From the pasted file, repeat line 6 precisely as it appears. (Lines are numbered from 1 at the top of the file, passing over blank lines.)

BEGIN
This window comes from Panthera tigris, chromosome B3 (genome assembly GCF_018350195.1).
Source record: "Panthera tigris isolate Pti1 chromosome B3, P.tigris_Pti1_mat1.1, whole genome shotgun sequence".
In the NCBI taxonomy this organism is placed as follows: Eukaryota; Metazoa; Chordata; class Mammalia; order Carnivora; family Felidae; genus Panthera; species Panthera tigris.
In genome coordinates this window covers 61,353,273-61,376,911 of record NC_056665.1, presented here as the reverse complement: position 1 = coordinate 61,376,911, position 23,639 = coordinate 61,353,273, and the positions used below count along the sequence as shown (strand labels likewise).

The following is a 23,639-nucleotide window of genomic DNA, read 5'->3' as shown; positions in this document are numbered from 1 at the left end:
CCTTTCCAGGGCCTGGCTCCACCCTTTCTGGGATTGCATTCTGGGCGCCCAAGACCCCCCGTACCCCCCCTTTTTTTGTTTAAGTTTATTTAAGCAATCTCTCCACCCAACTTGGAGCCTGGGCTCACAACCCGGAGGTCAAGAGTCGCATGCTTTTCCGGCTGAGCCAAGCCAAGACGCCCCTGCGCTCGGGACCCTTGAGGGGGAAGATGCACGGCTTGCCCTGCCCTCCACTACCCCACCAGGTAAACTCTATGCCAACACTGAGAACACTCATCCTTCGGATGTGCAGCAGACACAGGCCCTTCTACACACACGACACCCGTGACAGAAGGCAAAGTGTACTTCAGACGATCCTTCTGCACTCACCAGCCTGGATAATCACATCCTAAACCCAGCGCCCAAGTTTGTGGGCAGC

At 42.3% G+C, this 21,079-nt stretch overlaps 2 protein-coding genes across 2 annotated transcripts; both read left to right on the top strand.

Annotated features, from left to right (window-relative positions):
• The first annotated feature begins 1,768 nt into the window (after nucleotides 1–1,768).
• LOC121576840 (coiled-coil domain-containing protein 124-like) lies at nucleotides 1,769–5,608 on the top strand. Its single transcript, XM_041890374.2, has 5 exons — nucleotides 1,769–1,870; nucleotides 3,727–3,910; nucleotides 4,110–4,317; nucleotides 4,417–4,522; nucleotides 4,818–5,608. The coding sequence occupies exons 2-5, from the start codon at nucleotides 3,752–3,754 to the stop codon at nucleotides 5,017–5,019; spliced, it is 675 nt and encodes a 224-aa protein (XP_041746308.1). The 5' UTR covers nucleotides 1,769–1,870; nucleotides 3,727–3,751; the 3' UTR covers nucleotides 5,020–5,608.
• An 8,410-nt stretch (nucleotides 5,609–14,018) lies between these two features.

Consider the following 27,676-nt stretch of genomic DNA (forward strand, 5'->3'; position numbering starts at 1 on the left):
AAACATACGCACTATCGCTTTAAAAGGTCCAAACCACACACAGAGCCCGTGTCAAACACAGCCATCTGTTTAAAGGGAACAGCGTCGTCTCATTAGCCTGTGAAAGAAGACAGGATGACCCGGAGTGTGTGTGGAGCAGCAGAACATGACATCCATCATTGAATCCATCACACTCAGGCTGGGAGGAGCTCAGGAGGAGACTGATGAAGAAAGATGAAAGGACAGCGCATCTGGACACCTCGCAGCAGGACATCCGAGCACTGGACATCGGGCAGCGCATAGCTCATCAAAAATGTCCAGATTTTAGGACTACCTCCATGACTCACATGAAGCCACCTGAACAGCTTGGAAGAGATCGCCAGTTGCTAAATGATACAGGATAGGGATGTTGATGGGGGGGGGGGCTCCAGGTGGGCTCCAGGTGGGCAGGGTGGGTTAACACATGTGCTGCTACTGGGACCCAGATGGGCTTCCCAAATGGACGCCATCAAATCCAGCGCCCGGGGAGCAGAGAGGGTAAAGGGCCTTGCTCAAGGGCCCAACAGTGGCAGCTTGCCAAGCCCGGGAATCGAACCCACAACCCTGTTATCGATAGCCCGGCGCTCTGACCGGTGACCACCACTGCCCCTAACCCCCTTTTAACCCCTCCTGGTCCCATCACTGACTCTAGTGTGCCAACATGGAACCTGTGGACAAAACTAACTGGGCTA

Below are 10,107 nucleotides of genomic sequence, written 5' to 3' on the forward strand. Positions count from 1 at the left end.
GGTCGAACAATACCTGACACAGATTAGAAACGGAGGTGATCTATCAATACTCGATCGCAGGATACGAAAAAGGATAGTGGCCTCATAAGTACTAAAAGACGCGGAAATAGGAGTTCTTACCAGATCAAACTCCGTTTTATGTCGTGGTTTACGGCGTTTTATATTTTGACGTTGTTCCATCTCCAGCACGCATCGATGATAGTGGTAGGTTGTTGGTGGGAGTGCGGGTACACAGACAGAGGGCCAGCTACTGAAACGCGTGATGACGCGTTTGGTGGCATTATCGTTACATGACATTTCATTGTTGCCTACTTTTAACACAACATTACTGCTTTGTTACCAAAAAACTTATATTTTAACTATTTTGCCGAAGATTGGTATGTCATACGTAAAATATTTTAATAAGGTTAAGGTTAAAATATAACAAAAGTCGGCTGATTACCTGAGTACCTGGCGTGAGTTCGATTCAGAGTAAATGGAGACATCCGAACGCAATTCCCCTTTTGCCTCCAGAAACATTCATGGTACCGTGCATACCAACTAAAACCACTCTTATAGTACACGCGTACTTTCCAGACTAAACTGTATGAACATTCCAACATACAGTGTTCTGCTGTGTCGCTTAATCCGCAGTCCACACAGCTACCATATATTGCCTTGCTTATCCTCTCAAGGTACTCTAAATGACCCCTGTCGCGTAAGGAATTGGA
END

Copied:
CCTTTCCAGGGCCTGGCTCCACCCTTTCTGGGATTGCATTCTGGGCGCCCAAGACCCCCCGTACCCCCCCTTTTTTTGTTTAAGTTTATTTAAGCAATCTCTCCACCCAACTTGGAGCCTGGGCTCACAACCCGGAGGTCAAGAGTCGCATGCTTTTCCGGCTGAGCCAAGCCAAGACGCCCCTGCGCTCGGGACCCTTGAGGGGGAAGATGCACGGCTTGCCCTGCCCTCCACTACCCCACCAGGTAAACTCTATGCCAACACTGAGAACACTCATCCTTCGGATGTGCAGCAGACACAGGCCCTTCTACACACACGACACCCGTGACAGAAGGCAAAGTGTACTTCAGACGATCCTTCTGCACTCACCAGCCTGGATAATCACATCCTAAACCCAGCGCCCAAGTTTGTGGGCAGC